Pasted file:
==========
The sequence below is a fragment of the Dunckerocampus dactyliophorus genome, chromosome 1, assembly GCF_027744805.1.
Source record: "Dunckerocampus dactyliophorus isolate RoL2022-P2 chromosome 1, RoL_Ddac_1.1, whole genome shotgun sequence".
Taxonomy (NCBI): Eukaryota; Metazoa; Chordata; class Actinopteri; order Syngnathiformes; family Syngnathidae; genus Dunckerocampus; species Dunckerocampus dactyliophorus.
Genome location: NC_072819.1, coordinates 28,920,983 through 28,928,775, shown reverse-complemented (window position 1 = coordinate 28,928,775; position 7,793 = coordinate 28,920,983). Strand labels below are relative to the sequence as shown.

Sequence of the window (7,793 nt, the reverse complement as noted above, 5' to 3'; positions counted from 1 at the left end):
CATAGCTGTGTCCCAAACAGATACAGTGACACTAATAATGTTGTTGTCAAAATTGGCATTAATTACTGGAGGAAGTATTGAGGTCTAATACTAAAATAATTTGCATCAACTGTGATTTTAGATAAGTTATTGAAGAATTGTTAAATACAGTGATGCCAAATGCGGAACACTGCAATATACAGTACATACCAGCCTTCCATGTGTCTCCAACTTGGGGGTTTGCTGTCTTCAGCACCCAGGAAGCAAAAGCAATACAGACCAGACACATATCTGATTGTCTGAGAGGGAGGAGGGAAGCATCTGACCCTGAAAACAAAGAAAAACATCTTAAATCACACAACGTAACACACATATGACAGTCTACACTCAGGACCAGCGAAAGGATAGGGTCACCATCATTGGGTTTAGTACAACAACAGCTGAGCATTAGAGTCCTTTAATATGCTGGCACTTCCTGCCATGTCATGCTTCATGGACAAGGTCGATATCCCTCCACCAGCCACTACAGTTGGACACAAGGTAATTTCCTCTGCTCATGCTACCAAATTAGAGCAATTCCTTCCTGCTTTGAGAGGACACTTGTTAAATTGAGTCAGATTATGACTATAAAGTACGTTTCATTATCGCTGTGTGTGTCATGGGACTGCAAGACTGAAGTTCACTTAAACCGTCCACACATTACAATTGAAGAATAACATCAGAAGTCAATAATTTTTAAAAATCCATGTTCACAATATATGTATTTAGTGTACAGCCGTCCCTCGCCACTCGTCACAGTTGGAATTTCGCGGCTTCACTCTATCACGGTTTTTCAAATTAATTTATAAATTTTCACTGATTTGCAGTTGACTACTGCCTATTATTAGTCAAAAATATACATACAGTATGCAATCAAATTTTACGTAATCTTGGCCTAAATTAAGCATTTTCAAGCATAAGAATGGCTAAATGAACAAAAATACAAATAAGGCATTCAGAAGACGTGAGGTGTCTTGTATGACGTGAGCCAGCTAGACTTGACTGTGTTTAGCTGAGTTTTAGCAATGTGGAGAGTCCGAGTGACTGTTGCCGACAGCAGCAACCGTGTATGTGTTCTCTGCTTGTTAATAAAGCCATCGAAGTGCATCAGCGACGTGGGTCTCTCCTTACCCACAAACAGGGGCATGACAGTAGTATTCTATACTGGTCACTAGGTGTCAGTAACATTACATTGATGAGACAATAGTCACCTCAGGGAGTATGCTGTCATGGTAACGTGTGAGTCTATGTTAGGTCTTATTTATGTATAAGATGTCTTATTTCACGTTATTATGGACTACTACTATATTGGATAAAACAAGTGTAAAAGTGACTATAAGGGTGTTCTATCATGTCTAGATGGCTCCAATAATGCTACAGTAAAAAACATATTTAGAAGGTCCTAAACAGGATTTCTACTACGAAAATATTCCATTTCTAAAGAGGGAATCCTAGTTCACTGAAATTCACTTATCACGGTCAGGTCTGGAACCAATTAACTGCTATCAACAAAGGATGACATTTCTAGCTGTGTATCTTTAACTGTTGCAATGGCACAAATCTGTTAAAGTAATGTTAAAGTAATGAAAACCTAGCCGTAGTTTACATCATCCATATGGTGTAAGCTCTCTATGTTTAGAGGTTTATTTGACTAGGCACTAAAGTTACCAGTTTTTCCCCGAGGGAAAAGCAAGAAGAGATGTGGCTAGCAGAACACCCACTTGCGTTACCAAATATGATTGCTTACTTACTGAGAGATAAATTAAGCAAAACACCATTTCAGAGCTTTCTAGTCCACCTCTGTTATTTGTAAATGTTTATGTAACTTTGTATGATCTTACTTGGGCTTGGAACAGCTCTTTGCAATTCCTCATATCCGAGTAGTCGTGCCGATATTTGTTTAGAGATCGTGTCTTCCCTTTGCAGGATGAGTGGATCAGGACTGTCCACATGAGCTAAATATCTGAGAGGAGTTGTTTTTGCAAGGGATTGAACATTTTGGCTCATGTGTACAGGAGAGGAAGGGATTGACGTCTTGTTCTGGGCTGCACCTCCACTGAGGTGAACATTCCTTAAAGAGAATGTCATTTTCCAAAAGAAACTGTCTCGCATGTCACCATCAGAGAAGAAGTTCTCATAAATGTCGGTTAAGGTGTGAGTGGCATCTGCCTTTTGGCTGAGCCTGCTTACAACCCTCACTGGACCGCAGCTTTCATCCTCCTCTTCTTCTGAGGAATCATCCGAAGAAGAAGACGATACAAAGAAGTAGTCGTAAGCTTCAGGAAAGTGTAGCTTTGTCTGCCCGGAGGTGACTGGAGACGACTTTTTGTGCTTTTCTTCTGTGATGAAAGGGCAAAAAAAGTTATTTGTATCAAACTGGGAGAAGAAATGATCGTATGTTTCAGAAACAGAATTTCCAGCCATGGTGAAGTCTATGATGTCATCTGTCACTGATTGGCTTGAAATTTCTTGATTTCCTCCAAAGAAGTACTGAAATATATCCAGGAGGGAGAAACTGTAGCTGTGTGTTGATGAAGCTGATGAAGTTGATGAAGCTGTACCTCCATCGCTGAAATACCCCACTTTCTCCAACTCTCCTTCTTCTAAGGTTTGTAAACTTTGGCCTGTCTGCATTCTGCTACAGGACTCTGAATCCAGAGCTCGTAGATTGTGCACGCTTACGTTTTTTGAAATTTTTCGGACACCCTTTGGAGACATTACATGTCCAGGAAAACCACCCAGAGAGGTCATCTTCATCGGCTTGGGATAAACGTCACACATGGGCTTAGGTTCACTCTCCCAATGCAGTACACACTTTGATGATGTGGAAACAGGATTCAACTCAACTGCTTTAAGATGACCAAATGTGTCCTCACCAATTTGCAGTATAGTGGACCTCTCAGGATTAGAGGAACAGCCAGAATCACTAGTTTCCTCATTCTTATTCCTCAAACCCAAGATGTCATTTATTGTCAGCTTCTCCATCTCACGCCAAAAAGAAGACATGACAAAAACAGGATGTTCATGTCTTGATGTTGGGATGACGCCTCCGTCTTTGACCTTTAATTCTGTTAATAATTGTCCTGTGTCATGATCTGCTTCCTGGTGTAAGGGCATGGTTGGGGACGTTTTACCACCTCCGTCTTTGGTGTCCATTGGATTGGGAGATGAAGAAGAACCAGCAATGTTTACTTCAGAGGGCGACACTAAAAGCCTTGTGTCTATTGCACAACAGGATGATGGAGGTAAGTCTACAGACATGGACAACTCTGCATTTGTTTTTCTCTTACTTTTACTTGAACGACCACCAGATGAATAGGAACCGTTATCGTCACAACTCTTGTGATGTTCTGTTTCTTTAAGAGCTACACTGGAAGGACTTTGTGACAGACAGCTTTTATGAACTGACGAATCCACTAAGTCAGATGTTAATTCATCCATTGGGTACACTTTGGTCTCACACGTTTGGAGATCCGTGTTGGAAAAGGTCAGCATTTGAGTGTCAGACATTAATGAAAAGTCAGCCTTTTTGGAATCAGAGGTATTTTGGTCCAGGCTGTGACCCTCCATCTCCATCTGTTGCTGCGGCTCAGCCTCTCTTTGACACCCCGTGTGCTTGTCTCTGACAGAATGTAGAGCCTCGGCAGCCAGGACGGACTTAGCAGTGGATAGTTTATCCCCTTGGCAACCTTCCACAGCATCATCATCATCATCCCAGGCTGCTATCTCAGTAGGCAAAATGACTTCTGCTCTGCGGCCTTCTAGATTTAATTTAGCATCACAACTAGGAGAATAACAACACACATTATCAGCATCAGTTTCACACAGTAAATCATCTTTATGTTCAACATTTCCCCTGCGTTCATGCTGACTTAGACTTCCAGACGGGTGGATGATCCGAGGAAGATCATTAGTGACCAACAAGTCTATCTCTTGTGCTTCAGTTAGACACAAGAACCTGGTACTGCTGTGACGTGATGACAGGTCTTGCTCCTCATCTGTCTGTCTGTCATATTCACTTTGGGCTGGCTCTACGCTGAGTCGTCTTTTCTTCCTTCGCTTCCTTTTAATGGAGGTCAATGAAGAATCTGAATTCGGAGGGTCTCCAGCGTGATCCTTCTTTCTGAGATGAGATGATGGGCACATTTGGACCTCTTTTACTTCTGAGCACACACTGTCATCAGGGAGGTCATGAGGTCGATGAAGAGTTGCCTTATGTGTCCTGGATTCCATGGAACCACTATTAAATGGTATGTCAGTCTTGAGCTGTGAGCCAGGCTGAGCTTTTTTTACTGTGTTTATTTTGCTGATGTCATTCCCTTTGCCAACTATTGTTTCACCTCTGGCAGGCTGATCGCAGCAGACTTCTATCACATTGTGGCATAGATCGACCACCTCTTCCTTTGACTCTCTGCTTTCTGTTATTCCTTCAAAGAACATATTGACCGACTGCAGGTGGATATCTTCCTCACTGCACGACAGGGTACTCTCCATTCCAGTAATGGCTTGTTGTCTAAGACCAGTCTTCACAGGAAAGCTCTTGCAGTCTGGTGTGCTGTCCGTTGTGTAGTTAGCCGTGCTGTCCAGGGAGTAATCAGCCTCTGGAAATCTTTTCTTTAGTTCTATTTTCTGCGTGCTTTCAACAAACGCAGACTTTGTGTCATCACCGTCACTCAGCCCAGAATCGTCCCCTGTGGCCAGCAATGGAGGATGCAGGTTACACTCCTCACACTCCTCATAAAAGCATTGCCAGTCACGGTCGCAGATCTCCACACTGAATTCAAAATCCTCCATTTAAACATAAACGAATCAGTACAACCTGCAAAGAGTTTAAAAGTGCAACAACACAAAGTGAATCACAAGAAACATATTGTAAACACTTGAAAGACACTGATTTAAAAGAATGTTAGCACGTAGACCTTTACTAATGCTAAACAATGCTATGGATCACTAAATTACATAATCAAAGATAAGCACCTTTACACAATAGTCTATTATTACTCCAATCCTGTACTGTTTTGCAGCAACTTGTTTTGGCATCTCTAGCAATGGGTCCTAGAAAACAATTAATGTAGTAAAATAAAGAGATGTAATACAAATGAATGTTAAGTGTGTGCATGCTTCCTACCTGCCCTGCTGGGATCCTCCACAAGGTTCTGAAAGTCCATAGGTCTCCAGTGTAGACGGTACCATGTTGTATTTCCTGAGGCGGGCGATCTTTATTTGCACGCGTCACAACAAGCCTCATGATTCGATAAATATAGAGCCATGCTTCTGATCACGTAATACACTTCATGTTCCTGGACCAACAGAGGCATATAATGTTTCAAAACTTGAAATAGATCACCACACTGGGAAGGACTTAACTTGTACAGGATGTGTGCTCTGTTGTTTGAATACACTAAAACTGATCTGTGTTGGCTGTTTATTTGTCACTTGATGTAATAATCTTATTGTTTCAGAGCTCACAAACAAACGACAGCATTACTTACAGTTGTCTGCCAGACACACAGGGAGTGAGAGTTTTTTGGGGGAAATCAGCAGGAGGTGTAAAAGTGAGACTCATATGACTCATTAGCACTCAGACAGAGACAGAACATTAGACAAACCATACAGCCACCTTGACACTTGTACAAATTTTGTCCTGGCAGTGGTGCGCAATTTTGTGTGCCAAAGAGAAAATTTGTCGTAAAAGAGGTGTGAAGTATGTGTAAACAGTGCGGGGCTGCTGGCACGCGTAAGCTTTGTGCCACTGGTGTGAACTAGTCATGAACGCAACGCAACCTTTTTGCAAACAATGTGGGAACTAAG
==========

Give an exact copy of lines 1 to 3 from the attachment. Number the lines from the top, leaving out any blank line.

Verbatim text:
The sequence below is a fragment of the Dunckerocampus dactyliophorus genome, chromosome 1, assembly GCF_027744805.1.
Source record: "Dunckerocampus dactyliophorus isolate RoL2022-P2 chromosome 1, RoL_Ddac_1.1, whole genome shotgun sequence".
Taxonomy (NCBI): Eukaryota; Metazoa; Chordata; class Actinopteri; order Syngnathiformes; family Syngnathidae; genus Dunckerocampus; species Dunckerocampus dactyliophorus.